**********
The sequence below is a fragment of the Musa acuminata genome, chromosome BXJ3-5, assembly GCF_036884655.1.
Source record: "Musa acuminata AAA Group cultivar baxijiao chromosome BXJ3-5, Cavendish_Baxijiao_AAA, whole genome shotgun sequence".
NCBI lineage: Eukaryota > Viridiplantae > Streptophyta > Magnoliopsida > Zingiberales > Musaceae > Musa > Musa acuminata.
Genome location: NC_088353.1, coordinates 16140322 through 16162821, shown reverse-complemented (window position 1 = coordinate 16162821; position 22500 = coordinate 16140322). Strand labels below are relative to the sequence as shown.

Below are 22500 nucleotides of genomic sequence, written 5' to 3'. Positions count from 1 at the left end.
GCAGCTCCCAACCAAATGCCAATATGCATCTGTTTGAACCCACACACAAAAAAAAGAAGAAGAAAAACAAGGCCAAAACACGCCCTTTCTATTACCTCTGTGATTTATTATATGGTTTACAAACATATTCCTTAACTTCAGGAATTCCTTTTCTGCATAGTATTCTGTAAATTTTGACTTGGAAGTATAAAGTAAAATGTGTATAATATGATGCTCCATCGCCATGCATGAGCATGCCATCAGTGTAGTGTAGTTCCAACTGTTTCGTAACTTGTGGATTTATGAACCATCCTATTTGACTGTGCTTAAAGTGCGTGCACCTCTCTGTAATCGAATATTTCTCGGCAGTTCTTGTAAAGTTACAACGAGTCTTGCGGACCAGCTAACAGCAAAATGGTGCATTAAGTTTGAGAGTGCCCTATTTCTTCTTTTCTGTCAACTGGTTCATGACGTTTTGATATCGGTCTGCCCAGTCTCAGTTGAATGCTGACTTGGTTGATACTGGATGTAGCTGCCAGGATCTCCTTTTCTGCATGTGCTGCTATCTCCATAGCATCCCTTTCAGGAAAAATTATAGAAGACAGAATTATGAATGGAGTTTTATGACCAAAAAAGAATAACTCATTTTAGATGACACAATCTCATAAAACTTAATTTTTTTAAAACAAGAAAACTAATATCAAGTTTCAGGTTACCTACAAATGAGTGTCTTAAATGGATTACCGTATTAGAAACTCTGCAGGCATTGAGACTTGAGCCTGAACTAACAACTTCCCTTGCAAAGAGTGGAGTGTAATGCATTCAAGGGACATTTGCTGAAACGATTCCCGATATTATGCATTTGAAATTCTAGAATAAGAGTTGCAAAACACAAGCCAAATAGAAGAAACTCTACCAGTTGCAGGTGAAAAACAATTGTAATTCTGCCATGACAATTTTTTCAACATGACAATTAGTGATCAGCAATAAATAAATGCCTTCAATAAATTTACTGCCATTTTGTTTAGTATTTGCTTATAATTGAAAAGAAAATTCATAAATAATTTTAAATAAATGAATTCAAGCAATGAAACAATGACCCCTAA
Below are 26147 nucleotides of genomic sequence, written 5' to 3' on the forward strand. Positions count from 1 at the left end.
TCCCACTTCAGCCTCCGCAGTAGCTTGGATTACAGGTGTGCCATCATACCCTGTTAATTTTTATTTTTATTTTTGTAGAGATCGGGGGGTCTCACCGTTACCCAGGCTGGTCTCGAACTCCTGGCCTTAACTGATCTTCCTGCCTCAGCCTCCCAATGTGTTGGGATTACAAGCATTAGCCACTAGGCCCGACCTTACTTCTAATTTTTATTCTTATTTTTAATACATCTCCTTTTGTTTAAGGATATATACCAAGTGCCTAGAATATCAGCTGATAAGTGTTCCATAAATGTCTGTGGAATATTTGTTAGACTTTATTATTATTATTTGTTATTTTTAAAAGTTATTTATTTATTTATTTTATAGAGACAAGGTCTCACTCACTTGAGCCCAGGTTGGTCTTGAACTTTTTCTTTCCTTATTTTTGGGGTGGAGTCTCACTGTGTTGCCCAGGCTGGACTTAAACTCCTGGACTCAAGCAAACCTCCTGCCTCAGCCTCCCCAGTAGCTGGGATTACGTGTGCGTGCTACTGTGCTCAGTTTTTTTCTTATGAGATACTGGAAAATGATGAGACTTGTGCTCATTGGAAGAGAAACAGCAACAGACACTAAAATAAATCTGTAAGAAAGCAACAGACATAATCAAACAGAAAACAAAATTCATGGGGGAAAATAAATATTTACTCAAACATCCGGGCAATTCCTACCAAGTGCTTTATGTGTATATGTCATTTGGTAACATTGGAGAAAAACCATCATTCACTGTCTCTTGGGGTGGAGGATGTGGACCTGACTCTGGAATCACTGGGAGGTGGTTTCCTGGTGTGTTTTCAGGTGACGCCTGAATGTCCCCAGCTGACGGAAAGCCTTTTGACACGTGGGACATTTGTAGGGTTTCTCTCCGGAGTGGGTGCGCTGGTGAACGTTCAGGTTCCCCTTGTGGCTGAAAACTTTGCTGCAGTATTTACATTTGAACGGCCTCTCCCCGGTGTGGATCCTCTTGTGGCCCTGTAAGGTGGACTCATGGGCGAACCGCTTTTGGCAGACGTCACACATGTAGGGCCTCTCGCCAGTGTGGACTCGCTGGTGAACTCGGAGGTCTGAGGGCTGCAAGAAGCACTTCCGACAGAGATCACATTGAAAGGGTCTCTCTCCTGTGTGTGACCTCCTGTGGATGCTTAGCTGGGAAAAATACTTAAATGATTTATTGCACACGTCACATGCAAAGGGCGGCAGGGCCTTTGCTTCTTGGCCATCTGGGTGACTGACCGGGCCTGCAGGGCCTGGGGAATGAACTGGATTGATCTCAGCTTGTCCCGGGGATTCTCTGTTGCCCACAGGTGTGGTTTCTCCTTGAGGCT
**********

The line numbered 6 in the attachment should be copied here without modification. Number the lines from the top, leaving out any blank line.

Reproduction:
GCAGCTCCCAACCAAATGCCAATATGCATCTGTTTGAACCCACACACAAAAAAAAGAAGAAGAAAAACAAGGCCAAAACACGCCCTTTCTATTACCTCTGTGATTTATTATATGGTTTACAAACATATTCCTTAACTTCAGGAATTCCTTTTCTGCATAGTATTCTGTAAATTTTGACTTGGAAGTATAAAGTAAAATGTGTATAATATGATGCTCCATCGCCATGCATGAGCATGCCATCAGTGTAGTGTAGTTCCAACTGTTTCGTAACTTGTGGATTTATGAACCATCCTATTTGACTGTGCTTAAAGTGCGTGCACCTCTCTGTAATCGAATATTTCTCGGCAGTTCTTGTAAAGTTACAACGAGTCTTGCGGACCAGCTAACAGCAAAATGGTGCATTAAGTTTGAGAGTGCCCTATTTCTTCTTTTCTGTCAACTGGTTCATGACGTTTTGATATCGGTCTGCCCAGTCTCAGTTGAATGCTGACTTGGTTGATACTGGATGTAGCTGCCAGGATCTCCTTTTCTGCATGTGCTGCTATCTCCATAGCATCCCTTTCAGGAAAAATTATAGAAGACAGAATTATGAATGGAGTTTTATGACCAAAAAAGAATAACTCATTTTAGATGACACAATCTCATAAAACTTAATTTTTTTAAAACAAGAAAACTAATATCAAGTTTCAGGTTACCTACAAATGAGTGTCTTAAATGGATTACCGTATTAGAAACTCTGCAGGCATTGAGACTTGAGCCTGAACTAACAACTTCCCTTGCAAAGAGTGGAGTGTAATGCATTCAAGGGACATTTGCTGAAACGATTCCCGATATTATGCATTTGAAATTCTAGAATAAGAGTTGCAAAACACAAGCCAAATAGAAGAAACTCTACCAGTTGCAGGTGAAAAACAATTGTAATTCTGCCATGACAATTTTTTCAACATGACAATTAGTGATCAGCAATAAATAAATGCCTTCAATAAATTTACTGCCATTTTGTTTAGTATTTGCTTATAATTGAAAAGAAAATTCATAAATAATTTTAAATAAATGAATTCAAGCAATGAAACAATGACCCCTAA